jet lag

Back home in KC, now. Typically, the time change in this direction is easier to adjust to than the time change going the other way. Yesterday, L and I spent some time in the little park at the City Market, watching robins tend to their nests, and then later had a great dinner on the patio at the Thai Place in Westport. I went to bed at a normal hour, all signs pointing to a successful temporal readjustment.

One thing I didn’t think of, though. I woke up last night at around 2, which would have been 8 in Manchester, with a caffeine headache.

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4 thoughts on “jet lag

  1. yeah yeah, the time change stuff is normal but what about the MIND CHANGE going from england, coming back to the states? what’s it feel like man? we’ll be in europe for two months and i’m curious to know what it felt like for you to return.

  2. Well, I’ll offer my usual caveat regarding the subjective nature of my experience and my observations, and then I’ll provide these wildly overgeneralized comments:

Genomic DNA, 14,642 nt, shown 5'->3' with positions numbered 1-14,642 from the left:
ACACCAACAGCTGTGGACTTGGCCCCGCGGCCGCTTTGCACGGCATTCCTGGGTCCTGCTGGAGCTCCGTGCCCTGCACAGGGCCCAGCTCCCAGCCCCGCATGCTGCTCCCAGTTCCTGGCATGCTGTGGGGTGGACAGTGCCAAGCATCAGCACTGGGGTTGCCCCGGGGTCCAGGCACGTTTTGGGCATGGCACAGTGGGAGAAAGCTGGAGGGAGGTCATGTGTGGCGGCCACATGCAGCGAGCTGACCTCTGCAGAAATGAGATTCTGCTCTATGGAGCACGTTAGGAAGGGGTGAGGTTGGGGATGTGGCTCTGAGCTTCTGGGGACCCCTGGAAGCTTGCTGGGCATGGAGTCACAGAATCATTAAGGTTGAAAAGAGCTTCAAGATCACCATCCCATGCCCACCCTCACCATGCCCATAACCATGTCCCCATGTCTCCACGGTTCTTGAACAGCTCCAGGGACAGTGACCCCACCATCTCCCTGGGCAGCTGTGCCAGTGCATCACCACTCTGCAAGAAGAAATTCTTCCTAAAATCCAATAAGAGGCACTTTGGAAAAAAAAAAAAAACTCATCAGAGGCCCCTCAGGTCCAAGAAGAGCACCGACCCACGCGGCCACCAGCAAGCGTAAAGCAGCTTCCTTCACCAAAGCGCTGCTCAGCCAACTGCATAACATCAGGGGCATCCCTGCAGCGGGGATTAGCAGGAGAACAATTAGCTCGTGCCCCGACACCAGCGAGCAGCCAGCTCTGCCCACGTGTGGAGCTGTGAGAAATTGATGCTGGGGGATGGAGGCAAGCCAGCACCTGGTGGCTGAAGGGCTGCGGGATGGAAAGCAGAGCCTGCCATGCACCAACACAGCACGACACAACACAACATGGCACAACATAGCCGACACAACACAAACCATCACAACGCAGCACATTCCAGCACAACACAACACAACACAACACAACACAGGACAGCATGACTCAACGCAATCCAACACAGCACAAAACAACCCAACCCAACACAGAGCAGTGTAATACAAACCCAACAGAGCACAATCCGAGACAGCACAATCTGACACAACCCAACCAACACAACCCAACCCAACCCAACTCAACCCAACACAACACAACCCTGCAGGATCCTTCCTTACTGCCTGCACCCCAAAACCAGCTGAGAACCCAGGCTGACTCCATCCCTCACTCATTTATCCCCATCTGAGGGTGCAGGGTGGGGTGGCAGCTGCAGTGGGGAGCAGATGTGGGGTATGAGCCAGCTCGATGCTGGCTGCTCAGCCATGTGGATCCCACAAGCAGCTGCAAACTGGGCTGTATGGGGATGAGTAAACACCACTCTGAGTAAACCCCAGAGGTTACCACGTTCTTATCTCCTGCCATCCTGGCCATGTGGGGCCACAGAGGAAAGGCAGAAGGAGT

1) The news is a lot more thoughtful in England. A bunch of national newspapers reflecting a range of ideological positions available in every corner shop. On TV, BBC news is top notch. Coming back to the states, I’m struck by how all the lead stories on the local news are about car accidents, fires, and emergencies.
    2) The top story in the national news in England remains Tony Blair’s honesty following the failure to find weapons of mass destruction in Iraq. In America, people don’t seem to take this issue as seriously with regard to Bush.
    3) A frequent assertion is that there are more overweight people in American than in other parts of the world. We can take England off this list of other parts of the world. There were a couple of different articles I read, in two different newspapers, about the connection between weight and class: that being slim has come to be associated with middle-class values while for centuries carrying extra weight around signified wealth. The English are gaining weight, and they’re trying to figure out what it means.
    4) People dress with more style in England.
    5) There are insipid shows on television just as there are in America. But there are also some very lively documentary programs the likes of which we don’t have. Our documentaries, at least the historical ones, tend to have a sort of somber tone to them. For example, I watched a great program as part of the “What the Tudors and Stuarts Did For Us.”
    6) People rely a lot less on their cars in England and this makes for a more social, more friendly environment.
    Of course these could probably be complicated with a more rigorous study of the differences between the two cultures, but there ya have it.

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